In November last year Seat undertook a trial involving the despatch of 224 new cars from its plant at Martorell, near Barcelona, to Fuersterhausenin Germany, using a standard gauge block train. The potential economical benefits are clear if existing disadvantages can be overcome according to Manuel Medina, Seat’s logistics director.
Previously, finished vehicles had to use a broad gauge link directly from Matorell to the border at Port Bou, where a break in gauge necessitated transhipment to allow onward transport through France and Germany.
However, last November’s trial saw 22 wagons with a combined length of 602 metres travel into Germany.Transfesa provided the logistics, although the train itself was loaded at Autoterminal, in the port of Barcelona, since standard gauge tracks have yet to reach Matorell.
According to Medina, the trial highlighted inherent strengths and weaknesses in the current set-up.
On the upside, the previous 500-metre long train limit can now be exceeded, meaning more economical block trains can be rostered. Even when having to pay tolls to use the new ElPertústunnelbeneaththePyrenees, the cost is more than offset by the savings made by not having to tranship vehicles at the border.
However, there are also disadvantages. The most obvious is the high cost of road haulage between Martorell and Autoterminal. Also, stevedores at the port have to be engaged to load the trains. On the trial, this cost was assumed by the port authority, but would have to be met by Seat in future. Bizarrely, Spanish National Railways (Renfe) also insisted on rostering two locomotives for the 900-tonne train, despite the fact that double-heading in Spain is only necessary on trailing loads in excess of 1,100 tons. This effectively pushed up transport costs by 3%, although Medina pointed out that nobody has so far explained why two locomotives were needed in the first place.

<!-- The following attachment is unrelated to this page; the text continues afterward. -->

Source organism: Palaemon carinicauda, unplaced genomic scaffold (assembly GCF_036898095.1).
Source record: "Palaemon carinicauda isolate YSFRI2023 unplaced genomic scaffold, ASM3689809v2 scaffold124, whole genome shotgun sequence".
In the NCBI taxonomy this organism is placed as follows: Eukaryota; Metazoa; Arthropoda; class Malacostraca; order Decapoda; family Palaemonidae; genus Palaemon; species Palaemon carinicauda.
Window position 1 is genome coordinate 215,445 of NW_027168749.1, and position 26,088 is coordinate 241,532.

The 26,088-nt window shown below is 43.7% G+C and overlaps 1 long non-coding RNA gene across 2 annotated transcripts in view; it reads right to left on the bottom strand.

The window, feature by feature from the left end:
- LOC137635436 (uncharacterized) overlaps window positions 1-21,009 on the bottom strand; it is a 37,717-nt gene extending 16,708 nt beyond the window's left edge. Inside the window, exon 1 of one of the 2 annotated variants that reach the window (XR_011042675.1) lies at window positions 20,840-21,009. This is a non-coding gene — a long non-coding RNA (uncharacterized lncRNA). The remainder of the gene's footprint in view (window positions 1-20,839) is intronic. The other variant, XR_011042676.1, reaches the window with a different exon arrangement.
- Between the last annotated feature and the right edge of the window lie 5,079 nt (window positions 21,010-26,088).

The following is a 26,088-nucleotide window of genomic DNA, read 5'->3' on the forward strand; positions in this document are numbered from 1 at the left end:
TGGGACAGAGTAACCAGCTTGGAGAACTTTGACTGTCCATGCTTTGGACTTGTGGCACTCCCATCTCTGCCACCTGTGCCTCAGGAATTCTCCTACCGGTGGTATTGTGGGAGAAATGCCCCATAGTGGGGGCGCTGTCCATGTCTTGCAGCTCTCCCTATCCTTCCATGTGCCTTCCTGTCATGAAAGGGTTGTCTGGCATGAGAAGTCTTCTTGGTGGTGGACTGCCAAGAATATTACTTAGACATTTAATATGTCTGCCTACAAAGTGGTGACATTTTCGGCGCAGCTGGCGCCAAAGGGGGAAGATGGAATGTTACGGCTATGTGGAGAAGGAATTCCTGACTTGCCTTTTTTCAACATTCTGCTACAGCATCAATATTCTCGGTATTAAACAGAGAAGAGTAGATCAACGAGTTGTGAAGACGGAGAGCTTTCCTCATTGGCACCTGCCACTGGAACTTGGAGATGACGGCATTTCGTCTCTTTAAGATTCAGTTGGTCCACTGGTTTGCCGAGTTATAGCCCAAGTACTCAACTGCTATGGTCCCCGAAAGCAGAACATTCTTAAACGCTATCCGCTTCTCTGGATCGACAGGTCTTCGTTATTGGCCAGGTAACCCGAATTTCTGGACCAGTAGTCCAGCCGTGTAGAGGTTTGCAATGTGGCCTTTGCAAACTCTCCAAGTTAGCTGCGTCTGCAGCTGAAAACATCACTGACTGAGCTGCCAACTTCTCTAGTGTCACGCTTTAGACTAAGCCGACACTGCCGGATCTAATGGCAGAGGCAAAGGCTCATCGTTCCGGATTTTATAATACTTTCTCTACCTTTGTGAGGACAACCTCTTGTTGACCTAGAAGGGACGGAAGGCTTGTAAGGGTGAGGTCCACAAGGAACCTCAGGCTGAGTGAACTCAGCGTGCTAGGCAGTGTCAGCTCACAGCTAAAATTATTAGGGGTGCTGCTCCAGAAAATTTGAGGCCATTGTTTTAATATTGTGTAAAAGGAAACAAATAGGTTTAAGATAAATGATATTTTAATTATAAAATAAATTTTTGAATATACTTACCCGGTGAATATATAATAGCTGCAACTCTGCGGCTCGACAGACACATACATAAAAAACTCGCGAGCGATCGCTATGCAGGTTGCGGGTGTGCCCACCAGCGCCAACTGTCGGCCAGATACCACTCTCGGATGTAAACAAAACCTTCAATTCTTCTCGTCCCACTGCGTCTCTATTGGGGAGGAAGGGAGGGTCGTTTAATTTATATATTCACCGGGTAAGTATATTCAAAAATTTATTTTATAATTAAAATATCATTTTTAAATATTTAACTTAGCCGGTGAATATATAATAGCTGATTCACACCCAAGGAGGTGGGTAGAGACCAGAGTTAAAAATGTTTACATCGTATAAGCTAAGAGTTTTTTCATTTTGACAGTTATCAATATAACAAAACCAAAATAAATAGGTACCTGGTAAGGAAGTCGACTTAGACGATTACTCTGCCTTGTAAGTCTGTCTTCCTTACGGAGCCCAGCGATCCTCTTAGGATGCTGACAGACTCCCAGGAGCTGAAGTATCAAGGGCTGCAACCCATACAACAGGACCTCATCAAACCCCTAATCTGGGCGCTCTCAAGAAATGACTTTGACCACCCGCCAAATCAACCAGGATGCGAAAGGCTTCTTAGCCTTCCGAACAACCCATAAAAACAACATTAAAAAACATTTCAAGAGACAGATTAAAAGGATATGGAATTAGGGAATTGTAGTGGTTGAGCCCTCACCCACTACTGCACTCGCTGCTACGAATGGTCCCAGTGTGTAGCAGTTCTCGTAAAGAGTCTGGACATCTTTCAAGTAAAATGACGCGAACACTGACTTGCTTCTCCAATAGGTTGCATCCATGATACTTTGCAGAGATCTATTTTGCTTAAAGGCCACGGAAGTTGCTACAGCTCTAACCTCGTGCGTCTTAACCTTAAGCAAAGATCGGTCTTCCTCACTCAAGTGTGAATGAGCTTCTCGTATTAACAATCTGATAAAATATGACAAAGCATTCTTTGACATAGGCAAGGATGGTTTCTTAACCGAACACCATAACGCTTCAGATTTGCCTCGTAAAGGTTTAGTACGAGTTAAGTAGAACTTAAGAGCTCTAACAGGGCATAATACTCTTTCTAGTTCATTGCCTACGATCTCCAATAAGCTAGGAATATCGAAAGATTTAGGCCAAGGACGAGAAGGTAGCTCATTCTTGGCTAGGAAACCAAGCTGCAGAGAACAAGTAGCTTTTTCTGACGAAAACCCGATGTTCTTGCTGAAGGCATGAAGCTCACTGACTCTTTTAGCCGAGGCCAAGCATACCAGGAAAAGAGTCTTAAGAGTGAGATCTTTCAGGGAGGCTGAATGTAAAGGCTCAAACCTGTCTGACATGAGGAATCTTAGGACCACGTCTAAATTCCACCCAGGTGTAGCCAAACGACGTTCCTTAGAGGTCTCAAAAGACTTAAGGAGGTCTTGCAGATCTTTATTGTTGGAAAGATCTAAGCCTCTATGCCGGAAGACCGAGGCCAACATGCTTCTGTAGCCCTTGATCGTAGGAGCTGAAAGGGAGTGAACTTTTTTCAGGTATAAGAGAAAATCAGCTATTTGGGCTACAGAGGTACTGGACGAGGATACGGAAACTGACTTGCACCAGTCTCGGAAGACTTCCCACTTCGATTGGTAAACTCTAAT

“We need to reflect and do the numbers to see whether it is economically viable [to operate this service on a regular basis],but it's clear that the objective of Seat is to have [standard gauge] tracks linking our production plant. Having to load vehicles outside the plant doesn't seem to add any value,” he said.
Currently, the Martorell plant uses a narrow gauge connection to send finished vehicles to the port, leaving a broad gauge connection to ship vehicles to Port Bou for onward dispatch to the rest of Europe. However, it is calculated that extending the new standard gauge line from the port to Martorell could double rail's share of vehicle logistics to 30%.
Doubts, however, exist as to the ability of the line north of the Spanish border to handle increased freight traffic. The existing double-track line linking Perpignan and Montpellier is due to be reinforced by the opening of a new high-speed line in 2020. However, a new container terminal in the port of Barcelona is expected to generate additional short-term rail traffic, which could absorb current capacity. A new by-pass is also due to enter service between Montpelier and Nimes as of 2015, although the Ferrmed Association predicts rail lines in Southern France may well have reached saturation point by 2018.
Senior officials from the Spanish Ministry of Public Works and senior representatives from the Catalan Generalitat visited the Martorell rail link in June last year